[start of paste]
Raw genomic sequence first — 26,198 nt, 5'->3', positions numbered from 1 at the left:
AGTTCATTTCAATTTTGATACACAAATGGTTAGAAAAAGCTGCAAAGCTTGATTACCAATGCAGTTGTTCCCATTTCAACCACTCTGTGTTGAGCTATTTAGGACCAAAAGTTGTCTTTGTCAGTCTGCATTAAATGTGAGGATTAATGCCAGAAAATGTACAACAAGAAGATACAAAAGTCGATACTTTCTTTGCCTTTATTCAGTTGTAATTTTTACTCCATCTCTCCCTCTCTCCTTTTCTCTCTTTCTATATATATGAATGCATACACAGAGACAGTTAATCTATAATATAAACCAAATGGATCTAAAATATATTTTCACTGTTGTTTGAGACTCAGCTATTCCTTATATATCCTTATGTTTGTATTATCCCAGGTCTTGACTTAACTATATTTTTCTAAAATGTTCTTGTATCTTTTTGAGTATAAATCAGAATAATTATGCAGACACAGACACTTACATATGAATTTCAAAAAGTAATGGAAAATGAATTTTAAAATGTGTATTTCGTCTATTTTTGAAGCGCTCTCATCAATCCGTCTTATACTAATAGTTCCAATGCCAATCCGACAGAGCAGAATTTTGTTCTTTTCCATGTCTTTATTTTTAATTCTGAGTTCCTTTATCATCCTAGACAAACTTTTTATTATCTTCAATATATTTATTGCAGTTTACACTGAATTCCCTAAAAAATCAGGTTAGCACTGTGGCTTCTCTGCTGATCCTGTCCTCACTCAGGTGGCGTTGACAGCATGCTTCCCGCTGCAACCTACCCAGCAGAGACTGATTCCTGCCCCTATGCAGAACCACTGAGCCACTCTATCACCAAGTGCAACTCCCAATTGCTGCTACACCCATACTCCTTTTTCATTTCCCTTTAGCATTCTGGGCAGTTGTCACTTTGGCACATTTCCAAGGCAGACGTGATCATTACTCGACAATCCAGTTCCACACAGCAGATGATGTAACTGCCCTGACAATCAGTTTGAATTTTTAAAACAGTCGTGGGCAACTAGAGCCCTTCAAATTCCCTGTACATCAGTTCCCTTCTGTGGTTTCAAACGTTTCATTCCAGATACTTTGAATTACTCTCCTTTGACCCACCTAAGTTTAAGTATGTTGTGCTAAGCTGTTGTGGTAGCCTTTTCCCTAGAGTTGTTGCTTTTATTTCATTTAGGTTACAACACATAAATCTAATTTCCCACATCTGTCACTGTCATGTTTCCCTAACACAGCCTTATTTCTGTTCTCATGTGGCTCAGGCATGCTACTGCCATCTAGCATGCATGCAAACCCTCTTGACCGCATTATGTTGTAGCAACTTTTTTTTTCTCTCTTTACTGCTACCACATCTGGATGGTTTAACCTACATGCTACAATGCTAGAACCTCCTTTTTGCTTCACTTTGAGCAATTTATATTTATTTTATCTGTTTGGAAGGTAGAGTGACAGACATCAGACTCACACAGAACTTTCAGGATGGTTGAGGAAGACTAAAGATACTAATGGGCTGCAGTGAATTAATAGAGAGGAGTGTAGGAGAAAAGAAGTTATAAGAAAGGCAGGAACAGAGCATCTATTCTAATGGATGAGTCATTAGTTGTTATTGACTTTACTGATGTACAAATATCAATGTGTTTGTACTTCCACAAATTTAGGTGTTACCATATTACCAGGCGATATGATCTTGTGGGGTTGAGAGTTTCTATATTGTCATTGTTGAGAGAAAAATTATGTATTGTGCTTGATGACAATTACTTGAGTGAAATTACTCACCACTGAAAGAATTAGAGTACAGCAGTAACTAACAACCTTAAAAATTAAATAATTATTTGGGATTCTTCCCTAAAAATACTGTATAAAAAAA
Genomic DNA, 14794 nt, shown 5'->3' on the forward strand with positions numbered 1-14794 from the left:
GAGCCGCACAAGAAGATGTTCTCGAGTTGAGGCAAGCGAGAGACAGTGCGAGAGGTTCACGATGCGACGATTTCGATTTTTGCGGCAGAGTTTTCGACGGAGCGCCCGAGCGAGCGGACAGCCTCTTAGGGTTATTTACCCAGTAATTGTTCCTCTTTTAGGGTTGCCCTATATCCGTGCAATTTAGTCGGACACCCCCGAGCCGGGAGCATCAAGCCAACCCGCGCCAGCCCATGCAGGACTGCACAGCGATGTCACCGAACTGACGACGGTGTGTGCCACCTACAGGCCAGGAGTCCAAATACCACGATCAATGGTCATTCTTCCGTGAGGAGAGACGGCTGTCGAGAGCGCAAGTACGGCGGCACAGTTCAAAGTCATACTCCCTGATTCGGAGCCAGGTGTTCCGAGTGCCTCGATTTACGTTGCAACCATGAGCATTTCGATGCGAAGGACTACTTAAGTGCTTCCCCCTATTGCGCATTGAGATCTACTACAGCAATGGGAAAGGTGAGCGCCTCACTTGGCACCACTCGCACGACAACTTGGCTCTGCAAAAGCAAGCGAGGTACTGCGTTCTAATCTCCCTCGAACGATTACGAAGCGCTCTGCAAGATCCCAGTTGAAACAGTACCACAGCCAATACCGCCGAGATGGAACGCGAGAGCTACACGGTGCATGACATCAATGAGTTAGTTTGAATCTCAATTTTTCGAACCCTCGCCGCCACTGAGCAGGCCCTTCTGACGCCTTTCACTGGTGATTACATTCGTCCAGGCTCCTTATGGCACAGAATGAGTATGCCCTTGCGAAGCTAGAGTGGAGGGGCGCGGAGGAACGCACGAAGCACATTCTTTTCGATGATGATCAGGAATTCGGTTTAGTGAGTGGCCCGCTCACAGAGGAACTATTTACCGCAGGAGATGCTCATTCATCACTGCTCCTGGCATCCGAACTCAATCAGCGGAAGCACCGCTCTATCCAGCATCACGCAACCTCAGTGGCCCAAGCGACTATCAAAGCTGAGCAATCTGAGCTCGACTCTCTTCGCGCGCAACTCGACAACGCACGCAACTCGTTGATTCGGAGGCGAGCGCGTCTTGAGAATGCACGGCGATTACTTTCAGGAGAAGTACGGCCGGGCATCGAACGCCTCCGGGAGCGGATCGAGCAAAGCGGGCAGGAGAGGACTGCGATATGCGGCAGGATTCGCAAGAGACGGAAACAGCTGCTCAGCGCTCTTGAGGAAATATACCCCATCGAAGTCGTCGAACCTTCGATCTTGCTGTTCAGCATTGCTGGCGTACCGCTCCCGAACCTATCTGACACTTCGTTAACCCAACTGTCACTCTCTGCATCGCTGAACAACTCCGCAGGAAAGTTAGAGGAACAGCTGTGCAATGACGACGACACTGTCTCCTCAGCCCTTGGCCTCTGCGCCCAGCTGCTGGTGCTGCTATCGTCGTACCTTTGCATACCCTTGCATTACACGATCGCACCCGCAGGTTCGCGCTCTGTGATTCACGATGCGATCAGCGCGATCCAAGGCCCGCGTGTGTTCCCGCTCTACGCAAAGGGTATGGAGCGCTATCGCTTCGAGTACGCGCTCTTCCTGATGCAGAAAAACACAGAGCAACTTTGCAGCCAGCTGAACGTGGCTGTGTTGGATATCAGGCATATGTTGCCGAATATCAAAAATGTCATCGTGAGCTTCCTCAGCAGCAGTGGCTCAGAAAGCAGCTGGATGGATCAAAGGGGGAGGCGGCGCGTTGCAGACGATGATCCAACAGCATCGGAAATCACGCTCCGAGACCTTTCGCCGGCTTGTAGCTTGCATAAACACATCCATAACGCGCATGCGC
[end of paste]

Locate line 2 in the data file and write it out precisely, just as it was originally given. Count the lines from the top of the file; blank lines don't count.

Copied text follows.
AGTTCATTTCAATTTTGATACACAAATGGTTAGAAAAAGCTGCAAAGCTTGATTACCAATGCAGTTGTTCCCATTTCAACCACTCTGTGTTGAGCTATTTAGGACCAAAAGTTGTCTTTGTCAGTCTGCATTAAATGTGAGGATTAATGCCAGAAAATGTACAACAAGAAGATACAAAAGTCGATACTTTCTTTGCCTTTATTCAGTTGTAATTTTTACTCCATCTCTCCCTCTCTCCTTTTCTCTCTTTCTATATATATGAATGCATACACAGAGACAGTTAATCTATAATATAAACCAAATGGATCTAAAATATATTTTCACTGTTGTTTGAGACTCAGCTATTCCTTATATATCCTTATGTTTGTATTATCCCAGGTCTTGACTTAACTATATTTTTCTAAAATGTTCTTGTATCTTTTTGAGTATAAATCAGAATAATTATGCAGACACAGACACTTACATATGAATTTCAAAAAGTAATGGAAAATGAATTTTAAAATGTGTATTTCGTCTATTTTTGAAGCGCTCTCATCAATCCGTCTTATACTAATAGTTCCAATGCCAATCCGACAGAGCAGAATTTTGTTCTTTTCCATGTCTTTATTTTTAATTCTGAGTTCCTTTATCATCCTAGACAAACTTTTTATTATCTTCAATATATTTATTGCAGTTTACACTGAATTCCCTAAAAAATCAGGTTAGCACTGTGGCTTCTCTGCTGATCCTGTCCTCACTCAGGTGGCGTTGACAGCATGCTTCCCGCTGCAACCTACCCAGCAGAGACTGATTCCTGCCCCTATGCAGAACCACTGAGCCACTCTATCACCAAGTGCAACTCCCAATTGCTGCTACACCCATACTCCTTTTTCATTTCCCTTTAGCATTCTGGGCAGTTGTCACTTTGGCACATTTCCAAGGCAGACGTGATCATTACTCGACAATCCAGTTCCACACAGCAGATGATGTAACTGCCCTGACAATCAGTTTGAATTTTTAAAACAGTCGTGGGCAACTAGAGCCCTTCAAATTCCCTGTACATCAGTTCCCTTCTGTGGTTTCAAACGTTTCATTCCAGATACTTTGAATTACTCTCCTTTGACCCACCTAAGTTTAAGTATGTTGTGCTAAGCTGTTGTGGTAGCCTTTTCCCTAGAGTTGTTGCTTTTATTTCATTTAGGTTACAACACATAAATCTAATTTCCCACATCTGTCACTGTCATGTTTCCCTAACACAGCCTTATTTCTGTTCTCATGTGGCTCAGGCATGCTACTGCCATCTAGCATGCATGCAAACCCTCTTGACCGCATTATGTTGTAGCAACTTTTTTTTTCTCTCTTTACTGCTACCACATCTGGATGGTTTAACCTACATGCTACAATGCTAGAACCTCCTTTTTGCTTCACTTTGAGCAATTTATATTTATTTTATCTGTTTGGAAGGTAGAGTGACAGACATCAGACTCACACAGAACTTTCAGGATGGTTGAGGAAGACTAAAGATACTAATGGGCTGCAGTGAATTAATAGAGAGGAGTGTAGGAGAAAAGAAGTTATAAGAAAGGCAGGAACAGAGCATCTATTCTAATGGATGAGTCATTAGTTGTTATTGACTTTACTGATGTACAAATATCAATGTGTTTGTACTTCCACAAATTTAGGTGTTACCATATTACCAGGCGATATGATCTTGTGGGGTTGAGAGTTTCTATATTGTCATTGTTGAGAGAAAAATTATGTATTGTGCTTGATGACAATTACTTGAGTGAAATTACTCACCACTGAAAGAATTAGAGTACAGCAGTAACTAACAACCTTAAAAATTAAATAATTATTTGGGATTCTTCCCTAAAAATACTGTATAAAAAAA